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Literary Life of the Rev. William Harness
William Harness to A. G. K. L'Estrange, 5 June 1866

Chapter I.
Chapter II.
Chapter III.
Chapter IV.
Chapter V.
Chapter VI.
Chapter VII.
Chapter VIII.
Chapter IX.
Chapter X.
Chapter XI.
Chapter XII.
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“Privy Council Office,
“June 5, 1866.
“My dear L’Estrange,

“I’m sorry to hear that your friend is so unwell, and more sorry to hear that he has so great a fool for his doctor as to be allowed to keep his bed, or even his room, for influenza. Bed is always the worst place anybody can be in, except for the purposes of bodily rest. My father used to say (and he was the cleverest physician I ever knew), that, ‘if it was a good place to cure you of a cold, it was also the place to ensure your catching another.’ It weakens a man, body, mind, and nerves; and it’s my belief that those are healthiest, wisest, and most energetic, who contrive to keep out of it the most. Nothing but
the necessity of sleep from fatigue, or the incapacity of sitting or standing from sickness, can be an excuse for lying in bed. It is not one person in a thousand who keeps his window open, and fairly ventilates the chamber he sleeps in . . . I forget what the occasion of this tirade on bed-keeping was; but, at all events, those are my opinions, and I could fill half-a-dozen sheets of paper in further explication of them if I had time to write, or you cared to read them.

“I’ve been very ill. I’m better, and am come down to the office to-day; but I’m as weak as water, and every exertion of mind, even the writing this letter to you (‘an office I delight in,’—Shakespeare), seems to puzzle my brain. I was quite well last Friday. I dined at Captain Boyle’s, and went afterwards to Miss Coutts’ party to meet the Duchess of Cambridge, the Princess Mary and her intended, and to hear Grisi and Mario sing. Enjoyed myself very much, staid till past one, and went home to bed perfectly well. But oh! in the middle of the night I awoke so ill! . . . At present I’m on my way to recovery; but I mayn’t go this evening to hear ‘David Copperfield,’ as I should like to do, and Bence Jones, who never arrived till Sunday, has forbidden my dining out for some days to come.


“Now, this is more than enough about myself—but is the Teck that is to marry the Princess Mary a Prince or a Grand Duke? I forget—however it does not signify which he is for the purpose of this letter: I’ll call him Prince. He is really very good-looking, he has—a wonderful thing in a German—good prominent features and white teeth, bright, expressive dark eyes, pleasant smile, graceful bearing, neat, straight, slim figure, and is rather tall; but he looks quite a boy. He may look younger than he is; but, making all due allowance for that (in the present instance) inconvenient advantage, he can’t bo above two and twenty. She looks charmed with him, and herself, and her situation. But, as she stood near him—or rather he near her—in the ample bloom of her person and her crinoline, she seemed completely to eclipse him. He has a deficiency, a craniological deficiency; his head wants back to it. This, to me, is unpleasant, it argues want of power. A man may be a very good monk without it in a cloister, and become a very bright saint without it in Paradise; but in this world of strife and struggle I should be afraid lest he would succumb before the slightest opposition, and be unable to maintain his own opinion.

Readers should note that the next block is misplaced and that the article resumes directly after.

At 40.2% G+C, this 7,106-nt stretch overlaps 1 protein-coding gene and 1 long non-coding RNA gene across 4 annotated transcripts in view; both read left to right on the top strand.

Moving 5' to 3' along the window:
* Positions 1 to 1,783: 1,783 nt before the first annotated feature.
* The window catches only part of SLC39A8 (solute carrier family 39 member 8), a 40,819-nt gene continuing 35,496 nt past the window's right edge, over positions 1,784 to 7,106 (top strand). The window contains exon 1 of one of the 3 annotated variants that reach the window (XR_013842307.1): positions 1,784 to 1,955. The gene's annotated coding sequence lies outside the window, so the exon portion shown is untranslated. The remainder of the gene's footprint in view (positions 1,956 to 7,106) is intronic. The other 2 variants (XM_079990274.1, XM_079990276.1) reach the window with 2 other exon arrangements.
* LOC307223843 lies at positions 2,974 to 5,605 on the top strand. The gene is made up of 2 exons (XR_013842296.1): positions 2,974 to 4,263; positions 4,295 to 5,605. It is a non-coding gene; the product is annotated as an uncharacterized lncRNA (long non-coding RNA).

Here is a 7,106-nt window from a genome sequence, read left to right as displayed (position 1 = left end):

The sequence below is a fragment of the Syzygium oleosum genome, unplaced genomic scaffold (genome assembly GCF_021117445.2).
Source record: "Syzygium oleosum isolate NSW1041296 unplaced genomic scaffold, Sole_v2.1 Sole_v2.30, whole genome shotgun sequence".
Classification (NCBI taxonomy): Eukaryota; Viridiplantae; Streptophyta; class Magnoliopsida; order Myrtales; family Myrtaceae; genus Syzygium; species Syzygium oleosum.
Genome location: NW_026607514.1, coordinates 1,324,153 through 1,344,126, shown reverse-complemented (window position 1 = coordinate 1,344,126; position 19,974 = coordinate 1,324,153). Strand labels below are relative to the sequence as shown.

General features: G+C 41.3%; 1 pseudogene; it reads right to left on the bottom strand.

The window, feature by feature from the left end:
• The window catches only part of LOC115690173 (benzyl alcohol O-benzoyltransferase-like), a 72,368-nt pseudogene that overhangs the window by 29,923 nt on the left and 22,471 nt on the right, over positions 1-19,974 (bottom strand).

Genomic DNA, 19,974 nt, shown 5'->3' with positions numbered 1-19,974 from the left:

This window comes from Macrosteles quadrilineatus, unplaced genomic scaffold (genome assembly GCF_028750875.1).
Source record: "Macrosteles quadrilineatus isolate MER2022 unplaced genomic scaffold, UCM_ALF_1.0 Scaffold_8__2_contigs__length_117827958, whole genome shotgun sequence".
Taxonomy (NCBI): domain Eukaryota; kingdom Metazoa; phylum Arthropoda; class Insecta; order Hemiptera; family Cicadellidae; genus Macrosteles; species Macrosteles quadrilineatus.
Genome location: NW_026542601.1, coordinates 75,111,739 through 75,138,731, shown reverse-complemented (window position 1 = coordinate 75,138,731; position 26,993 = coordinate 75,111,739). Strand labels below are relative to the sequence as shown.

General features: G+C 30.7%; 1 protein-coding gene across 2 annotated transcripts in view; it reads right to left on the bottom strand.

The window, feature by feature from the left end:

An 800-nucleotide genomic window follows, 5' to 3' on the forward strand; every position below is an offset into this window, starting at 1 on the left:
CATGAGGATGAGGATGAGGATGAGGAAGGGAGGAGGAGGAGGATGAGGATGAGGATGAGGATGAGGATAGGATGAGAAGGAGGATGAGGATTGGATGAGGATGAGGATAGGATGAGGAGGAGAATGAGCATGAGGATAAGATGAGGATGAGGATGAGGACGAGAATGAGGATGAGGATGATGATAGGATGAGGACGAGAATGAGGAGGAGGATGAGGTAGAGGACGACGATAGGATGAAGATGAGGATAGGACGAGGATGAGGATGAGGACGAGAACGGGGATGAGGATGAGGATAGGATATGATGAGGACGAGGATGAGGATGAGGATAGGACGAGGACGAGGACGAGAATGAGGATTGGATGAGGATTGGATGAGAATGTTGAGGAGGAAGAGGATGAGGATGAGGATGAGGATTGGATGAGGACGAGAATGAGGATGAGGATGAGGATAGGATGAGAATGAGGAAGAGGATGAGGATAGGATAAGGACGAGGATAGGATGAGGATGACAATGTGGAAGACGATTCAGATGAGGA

“When well, I get on with the MSS. How you love polysyllabic words! For instance, I write
Doctor used to tell his friends that he should settle the money on his daughter.’ You write ‘inform.’ Why, my dear boy, the old brute never informed his friends of anything. To ‘inform’ implies some kind of seriousness and solemnity in relating a matter—which the Doctor never had. All that his friends ever knew of him or of his affairs—or whatever, false or true, that he intended them to believe about them—came out carelessly from him in his loose, disjointed talk.

“God bless you! Write to me fully about what you are doing.

“Yours ever,
William Harness.”

“P.S.—I must preach at St. Paul’s on Sunday; and soon after that I shall arrange for a few days country by the sea, or on high land. Where shall you be?”